When buyer and seller disagree

Last updated 08:52 09/12/2013

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Q. I would like to buy an existing business but the owner and I disagree on its value. Where can I get independent advice or perhaps a mediator?

A. I love Warren Buffet's quote: "After all, you only find out who is swimming naked when the tide goes out."

It's all in your preparation, assuming you have completed a robust due diligence process, you will have engaged your accountant throughout the financial analysis and your lawyer as agreements are drafted.

To remove emotion from your negotiation, encourage their steering through the process. While engaging lawyers and accountants can be costly, it is inexpensive if an emotional decision is made as an alternative.

Also remember there are various ways to structure your deal aside from one number on the table, so work through your various scenarios beforehand with your accountant.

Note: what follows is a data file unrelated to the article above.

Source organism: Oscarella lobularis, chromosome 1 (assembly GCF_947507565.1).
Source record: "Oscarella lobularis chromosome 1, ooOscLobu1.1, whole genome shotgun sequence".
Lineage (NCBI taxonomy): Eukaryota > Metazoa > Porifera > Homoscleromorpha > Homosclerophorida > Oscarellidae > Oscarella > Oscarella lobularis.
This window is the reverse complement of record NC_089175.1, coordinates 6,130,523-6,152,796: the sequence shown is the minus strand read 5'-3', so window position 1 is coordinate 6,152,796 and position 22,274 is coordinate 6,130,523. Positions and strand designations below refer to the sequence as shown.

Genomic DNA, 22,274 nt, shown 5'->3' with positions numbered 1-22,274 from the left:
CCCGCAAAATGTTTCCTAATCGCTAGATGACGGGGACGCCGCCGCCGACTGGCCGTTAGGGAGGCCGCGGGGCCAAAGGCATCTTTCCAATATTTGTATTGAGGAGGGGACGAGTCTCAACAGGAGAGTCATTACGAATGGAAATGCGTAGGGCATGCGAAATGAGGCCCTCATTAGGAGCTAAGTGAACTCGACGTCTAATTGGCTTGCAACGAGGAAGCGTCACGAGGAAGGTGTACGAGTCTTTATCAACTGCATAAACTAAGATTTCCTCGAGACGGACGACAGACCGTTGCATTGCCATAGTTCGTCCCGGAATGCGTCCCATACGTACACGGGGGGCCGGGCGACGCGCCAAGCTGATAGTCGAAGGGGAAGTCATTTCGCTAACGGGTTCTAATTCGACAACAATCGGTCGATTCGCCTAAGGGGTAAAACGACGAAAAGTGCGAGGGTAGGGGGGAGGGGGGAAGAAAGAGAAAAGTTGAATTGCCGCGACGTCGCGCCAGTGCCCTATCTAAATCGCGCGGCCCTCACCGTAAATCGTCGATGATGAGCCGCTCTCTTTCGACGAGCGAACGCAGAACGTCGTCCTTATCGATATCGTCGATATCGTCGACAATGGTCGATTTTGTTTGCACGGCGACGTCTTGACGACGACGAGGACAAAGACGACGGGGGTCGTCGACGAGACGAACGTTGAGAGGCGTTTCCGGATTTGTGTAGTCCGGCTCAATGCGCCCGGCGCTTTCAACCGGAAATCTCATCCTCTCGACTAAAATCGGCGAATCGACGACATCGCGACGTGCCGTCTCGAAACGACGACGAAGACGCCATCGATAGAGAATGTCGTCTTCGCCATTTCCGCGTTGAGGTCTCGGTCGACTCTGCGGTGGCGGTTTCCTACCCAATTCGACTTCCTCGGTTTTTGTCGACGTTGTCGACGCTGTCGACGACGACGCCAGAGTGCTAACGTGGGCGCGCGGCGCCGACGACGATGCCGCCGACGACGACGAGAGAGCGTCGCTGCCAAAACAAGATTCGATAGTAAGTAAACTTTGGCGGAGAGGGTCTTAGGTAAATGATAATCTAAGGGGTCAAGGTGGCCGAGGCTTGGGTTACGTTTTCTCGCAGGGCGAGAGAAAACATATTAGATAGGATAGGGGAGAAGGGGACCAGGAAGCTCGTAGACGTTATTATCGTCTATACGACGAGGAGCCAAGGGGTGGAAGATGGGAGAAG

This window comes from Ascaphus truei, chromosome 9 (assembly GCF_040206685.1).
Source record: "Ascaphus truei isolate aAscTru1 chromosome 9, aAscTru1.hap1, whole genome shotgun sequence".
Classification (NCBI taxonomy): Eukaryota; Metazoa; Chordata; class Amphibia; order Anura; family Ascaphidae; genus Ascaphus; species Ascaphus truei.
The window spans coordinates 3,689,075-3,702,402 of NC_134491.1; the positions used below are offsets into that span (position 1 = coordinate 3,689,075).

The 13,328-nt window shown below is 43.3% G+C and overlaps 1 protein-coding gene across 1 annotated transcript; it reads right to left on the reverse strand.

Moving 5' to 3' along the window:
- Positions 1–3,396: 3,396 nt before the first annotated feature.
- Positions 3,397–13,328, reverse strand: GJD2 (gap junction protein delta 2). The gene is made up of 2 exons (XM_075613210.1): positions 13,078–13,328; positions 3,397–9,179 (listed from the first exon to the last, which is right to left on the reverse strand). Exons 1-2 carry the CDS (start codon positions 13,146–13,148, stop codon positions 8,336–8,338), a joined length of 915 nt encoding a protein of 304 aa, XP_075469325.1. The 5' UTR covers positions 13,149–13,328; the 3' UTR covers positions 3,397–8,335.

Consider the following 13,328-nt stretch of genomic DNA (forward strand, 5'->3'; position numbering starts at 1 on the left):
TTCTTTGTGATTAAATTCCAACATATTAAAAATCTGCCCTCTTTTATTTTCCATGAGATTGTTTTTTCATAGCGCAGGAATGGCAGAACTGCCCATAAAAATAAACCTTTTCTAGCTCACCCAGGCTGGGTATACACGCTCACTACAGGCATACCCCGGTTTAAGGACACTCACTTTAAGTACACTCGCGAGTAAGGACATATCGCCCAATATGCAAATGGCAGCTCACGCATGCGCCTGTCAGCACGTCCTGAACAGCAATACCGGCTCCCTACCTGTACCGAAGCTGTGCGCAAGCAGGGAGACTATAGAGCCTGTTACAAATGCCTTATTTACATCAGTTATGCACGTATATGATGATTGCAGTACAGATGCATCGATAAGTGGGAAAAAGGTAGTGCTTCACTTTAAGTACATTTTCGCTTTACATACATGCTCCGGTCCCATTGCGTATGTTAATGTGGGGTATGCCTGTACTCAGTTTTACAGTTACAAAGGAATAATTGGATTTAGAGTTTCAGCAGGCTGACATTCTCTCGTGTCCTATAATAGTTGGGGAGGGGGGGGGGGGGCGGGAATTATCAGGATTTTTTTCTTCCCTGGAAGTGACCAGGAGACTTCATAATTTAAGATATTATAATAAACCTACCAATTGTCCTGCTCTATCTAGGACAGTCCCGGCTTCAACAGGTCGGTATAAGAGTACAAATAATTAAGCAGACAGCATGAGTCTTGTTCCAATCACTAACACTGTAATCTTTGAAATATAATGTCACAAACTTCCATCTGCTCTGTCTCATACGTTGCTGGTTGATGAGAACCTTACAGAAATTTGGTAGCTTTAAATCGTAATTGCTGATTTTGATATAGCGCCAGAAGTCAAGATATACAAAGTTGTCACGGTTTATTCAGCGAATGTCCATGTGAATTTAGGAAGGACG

Often you will have colleagues or relatives in your network who are good at performing the frontline negotiation role if you are uncomfortable doing this.

You can also ask one of your professional services team.

If you have done your homework and have your valuation clear, assessing all aspects of the business, then you can walk away from the deal knowing subjectively the seller is being unrealistic. If this is the case, then go on to look for your next business opportunity.

Vanessa O'Neill, Estute Business, delivering strategic insight and implementation plans ready to go to your business frontline. Estute.co.nz

A. Purchasing a business needs to be a calculated investment decision and the price needs to reflect a measurable return on investment balanced with risk.

There are many ways to break deadlocks like this. One way is to restructure the deal to balance out the risk. For example, create an extra payment if the business actually delivers against a forecast result one year after the deal.

Hire a deal broker who has experience in this type of transaction. Likewise, be prepared to walk away from the deal if the seller is unreasonable.

Mark Robotham is a small business expert at sparkbox ventures.com

Email your questions to laura.walters@ fairfaxmedia.co.nz

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